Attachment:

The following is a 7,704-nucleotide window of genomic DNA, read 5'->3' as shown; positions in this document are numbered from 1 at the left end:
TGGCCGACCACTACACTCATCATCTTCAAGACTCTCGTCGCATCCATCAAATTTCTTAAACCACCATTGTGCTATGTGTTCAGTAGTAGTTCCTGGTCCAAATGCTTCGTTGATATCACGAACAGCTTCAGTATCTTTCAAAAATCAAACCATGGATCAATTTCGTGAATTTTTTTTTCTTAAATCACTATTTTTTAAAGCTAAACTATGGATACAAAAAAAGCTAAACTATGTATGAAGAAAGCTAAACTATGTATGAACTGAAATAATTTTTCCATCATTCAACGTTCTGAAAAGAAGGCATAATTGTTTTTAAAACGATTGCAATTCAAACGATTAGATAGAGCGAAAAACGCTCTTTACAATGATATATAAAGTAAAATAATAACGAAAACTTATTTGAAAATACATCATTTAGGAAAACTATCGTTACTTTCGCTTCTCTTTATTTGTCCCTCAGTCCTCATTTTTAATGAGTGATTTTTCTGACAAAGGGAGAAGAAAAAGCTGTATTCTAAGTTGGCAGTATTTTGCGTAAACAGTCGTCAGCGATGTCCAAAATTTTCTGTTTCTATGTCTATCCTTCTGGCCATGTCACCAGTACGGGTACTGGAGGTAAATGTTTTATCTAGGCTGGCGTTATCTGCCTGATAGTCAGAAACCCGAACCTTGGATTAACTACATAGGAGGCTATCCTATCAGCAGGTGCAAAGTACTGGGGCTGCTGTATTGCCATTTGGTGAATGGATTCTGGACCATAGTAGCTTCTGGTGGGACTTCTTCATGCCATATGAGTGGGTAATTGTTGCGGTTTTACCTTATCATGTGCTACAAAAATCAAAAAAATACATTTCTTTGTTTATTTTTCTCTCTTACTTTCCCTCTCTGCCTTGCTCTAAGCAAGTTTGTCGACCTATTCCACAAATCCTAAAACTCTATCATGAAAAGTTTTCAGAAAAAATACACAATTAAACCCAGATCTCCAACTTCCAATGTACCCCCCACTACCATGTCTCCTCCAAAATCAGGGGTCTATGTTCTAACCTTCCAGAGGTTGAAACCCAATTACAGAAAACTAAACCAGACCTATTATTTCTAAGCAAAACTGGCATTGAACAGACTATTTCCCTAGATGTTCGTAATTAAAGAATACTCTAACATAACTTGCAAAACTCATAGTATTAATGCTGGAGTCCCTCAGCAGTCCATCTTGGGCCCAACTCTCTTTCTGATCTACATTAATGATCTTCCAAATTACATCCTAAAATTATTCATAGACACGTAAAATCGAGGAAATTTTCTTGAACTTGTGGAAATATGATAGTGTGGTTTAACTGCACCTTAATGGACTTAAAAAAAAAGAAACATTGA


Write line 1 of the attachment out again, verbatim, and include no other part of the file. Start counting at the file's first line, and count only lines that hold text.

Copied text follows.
The following is a 7,704-nucleotide window of genomic DNA, read 5'->3' as shown; positions in this document are numbered from 1 at the left end: